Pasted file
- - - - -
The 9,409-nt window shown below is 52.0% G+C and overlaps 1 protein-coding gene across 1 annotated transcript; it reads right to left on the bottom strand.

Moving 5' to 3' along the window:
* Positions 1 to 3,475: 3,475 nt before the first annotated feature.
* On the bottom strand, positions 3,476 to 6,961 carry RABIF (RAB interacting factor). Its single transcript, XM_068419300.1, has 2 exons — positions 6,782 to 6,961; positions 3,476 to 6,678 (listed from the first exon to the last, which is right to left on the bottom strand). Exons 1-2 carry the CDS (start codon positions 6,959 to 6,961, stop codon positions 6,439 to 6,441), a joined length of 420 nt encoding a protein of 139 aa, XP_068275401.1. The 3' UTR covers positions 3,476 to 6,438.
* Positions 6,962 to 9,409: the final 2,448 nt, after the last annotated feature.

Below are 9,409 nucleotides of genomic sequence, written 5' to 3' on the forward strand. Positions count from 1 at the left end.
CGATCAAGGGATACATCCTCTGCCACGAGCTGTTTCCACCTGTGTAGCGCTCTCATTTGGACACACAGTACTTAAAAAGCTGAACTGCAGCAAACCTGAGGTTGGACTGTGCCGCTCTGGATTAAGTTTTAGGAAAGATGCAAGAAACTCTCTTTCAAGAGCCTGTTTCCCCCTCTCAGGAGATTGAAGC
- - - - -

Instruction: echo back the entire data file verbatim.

The 9,409-nt window shown below is 52.0% G+C and overlaps 1 protein-coding gene across 1 annotated transcript; it reads right to left on the bottom strand.

Moving 5' to 3' along the window:
* Positions 1 to 3,475: 3,475 nt before the first annotated feature.
* On the bottom strand, positions 3,476 to 6,961 carry RABIF (RAB interacting factor). Its single transcript, XM_068419300.1, has 2 exons — positions 6,782 to 6,961; positions 3,476 to 6,678 (listed from the first exon to the last, which is right to left on the bottom strand). Exons 1-2 carry the CDS (start codon positions 6,959 to 6,961, stop codon positions 6,439 to 6,441), a joined length of 420 nt encoding a protein of 139 aa, XP_068275401.1. The 3' UTR covers positions 3,476 to 6,438.
* Positions 6,962 to 9,409: the final 2,448 nt, after the last annotated feature.

Below are 9,409 nucleotides of genomic sequence, written 5' to 3' on the forward strand. Positions count from 1 at the left end.
CGATCAAGGGATACATCCTCTGCCACGAGCTGTTTCCACCTGTGTAGCGCTCTCATTTGGACACACAGTACTTAAAAAGCTGAACTGCAGCAAACCTGAGGTTGGACTGTGCCGCTCTGGATTAAGTTTTAGGAAAGATGCAAGAAACTCTCTTTCAAGAGCCTGTTTCCCCCTCTCAGGAGATTGAAGC